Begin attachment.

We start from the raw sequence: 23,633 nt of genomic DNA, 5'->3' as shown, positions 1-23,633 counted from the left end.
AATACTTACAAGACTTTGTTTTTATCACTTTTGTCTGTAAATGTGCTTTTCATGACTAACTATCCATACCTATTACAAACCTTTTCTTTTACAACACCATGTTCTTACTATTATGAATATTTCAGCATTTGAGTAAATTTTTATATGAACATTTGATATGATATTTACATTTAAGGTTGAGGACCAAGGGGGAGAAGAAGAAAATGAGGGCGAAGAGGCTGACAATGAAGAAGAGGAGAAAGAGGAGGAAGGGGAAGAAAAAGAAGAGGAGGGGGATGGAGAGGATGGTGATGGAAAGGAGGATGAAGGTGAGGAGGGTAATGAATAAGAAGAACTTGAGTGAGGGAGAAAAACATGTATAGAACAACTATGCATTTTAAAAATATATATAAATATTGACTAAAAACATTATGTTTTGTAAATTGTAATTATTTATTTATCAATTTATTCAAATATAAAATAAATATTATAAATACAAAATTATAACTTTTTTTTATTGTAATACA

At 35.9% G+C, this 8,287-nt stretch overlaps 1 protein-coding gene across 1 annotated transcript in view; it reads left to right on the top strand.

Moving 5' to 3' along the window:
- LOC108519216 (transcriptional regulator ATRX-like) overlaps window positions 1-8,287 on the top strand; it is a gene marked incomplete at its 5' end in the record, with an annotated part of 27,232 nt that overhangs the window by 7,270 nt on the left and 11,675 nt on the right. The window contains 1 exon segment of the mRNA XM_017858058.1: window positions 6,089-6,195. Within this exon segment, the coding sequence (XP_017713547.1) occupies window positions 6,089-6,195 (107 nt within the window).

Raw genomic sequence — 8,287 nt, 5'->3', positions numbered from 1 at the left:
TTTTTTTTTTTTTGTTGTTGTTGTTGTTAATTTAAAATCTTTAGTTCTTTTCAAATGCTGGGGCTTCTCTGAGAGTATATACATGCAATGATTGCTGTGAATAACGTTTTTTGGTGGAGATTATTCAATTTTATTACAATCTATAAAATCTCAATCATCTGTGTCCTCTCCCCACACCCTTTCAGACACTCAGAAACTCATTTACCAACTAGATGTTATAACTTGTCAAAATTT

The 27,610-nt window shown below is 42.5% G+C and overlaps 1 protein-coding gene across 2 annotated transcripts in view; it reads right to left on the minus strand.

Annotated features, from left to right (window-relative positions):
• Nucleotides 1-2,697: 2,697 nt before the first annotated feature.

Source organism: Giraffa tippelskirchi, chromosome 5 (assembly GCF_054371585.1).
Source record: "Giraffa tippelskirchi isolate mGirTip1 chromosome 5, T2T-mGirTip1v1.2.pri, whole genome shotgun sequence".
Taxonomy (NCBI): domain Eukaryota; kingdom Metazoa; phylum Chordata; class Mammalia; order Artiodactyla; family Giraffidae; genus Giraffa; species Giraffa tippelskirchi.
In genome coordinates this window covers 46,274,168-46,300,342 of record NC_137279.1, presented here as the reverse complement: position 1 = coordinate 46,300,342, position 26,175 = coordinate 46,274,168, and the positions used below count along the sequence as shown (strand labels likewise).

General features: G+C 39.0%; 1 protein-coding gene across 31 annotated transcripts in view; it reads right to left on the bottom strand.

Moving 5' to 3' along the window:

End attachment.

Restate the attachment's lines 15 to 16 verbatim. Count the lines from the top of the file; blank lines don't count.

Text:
General features: G+C 39.0%; 1 protein-coding gene across 31 annotated transcripts in view; it reads right to left on the bottom strand.

Moving 5' to 3' along the window: